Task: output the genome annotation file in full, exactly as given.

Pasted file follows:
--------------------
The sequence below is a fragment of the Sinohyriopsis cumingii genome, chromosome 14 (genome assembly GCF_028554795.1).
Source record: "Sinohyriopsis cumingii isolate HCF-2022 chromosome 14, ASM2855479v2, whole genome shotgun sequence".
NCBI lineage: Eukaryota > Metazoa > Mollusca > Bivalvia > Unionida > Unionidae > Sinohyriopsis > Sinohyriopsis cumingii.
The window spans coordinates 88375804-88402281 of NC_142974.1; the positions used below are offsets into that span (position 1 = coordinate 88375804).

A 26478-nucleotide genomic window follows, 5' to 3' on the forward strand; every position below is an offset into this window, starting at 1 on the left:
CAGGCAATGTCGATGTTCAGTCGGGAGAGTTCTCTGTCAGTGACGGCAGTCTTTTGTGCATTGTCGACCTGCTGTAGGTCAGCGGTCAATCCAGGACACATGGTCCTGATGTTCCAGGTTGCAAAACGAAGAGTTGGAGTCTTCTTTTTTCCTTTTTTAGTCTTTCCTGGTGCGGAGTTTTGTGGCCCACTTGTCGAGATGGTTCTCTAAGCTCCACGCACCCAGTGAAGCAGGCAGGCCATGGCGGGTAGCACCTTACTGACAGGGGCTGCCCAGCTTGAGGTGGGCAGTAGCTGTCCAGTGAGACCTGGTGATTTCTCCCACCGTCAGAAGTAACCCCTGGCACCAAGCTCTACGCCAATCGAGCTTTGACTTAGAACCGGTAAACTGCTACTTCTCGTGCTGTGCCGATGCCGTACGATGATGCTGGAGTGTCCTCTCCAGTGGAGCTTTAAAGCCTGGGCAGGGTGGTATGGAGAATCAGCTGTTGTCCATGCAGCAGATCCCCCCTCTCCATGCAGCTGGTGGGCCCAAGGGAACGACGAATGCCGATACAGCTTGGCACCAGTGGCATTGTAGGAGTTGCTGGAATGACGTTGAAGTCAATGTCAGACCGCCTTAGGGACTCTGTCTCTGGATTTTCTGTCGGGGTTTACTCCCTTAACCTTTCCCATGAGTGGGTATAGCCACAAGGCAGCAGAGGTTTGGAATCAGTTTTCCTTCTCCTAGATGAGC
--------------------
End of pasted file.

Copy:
The sequence below is a fragment of the Sinohyriopsis cumingii genome, chromosome 14 (genome assembly GCF_028554795.1).
Source record: "Sinohyriopsis cumingii isolate HCF-2022 chromosome 14, ASM2855479v2, whole genome shotgun sequence".
NCBI lineage: Eukaryota > Metazoa > Mollusca > Bivalvia > Unionida > Unionidae > Sinohyriopsis > Sinohyriopsis cumingii.
The window spans coordinates 88375804-88402281 of NC_142974.1; the positions used below are offsets into that span (position 1 = coordinate 88375804).

A 26478-nucleotide genomic window follows, 5' to 3' on the forward strand; every position below is an offset into this window, starting at 1 on the left:
CAGGCAATGTCGATGTTCAGTCGGGAGAGTTCTCTGTCAGTGACGGCAGTCTTTTGTGCATTGTCGACCTGCTGTAGGTCAGCGGTCAATCCAGGACACATGGTCCTGATGTTCCAGGTTGCAAAACGAAGAGTTGGAGTCTTCTTTTTTCCTTTTTTAGTCTTTCCTGGTGCGGAGTTTTGTGGCCCACTTGTCGAGATGGTTCTCTAAGCTCCACGCACCCAGTGAAGCAGGCAGGCCATGGCGGGTAGCACCTTACTGACAGGGGCTGCCCAGCTTGAGGTGGGCAGTAGCTGTCCAGTGAGACCTGGTGATTTCTCCCACCGTCAGAAGTAACCCCTGGCACCAAGCTCTACGCCAATCGAGCTTTGACTTAGAACCGGTAAACTGCTACTTCTCGTGCTGTGCCGATGCCGTACGATGATGCTGGAGTGTCCTCTCCAGTGGAGCTTTAAAGCCTGGGCAGGGTGGTATGGAGAATCAGCTGTTGTCCATGCAGCAGATCCCCCCTCTCCATGCAGCTGGTGGGCCCAAGGGAACGACGAATGCCGATACAGCTTGGCACCAGTGGCATTGTAGGAGTTGCTGGAATGACGTTGAAGTCAATGTCAGACCGCCTTAGGGACTCTGTCTCTGGATTTTCTGTCGGGGTTTACTCCCTTAACCTTTCCCATGAGTGGGTATAGCCACAAGGCAGCAGAGGTTTGGAATCAGTTTTCCTTCTCCTAGATGAGC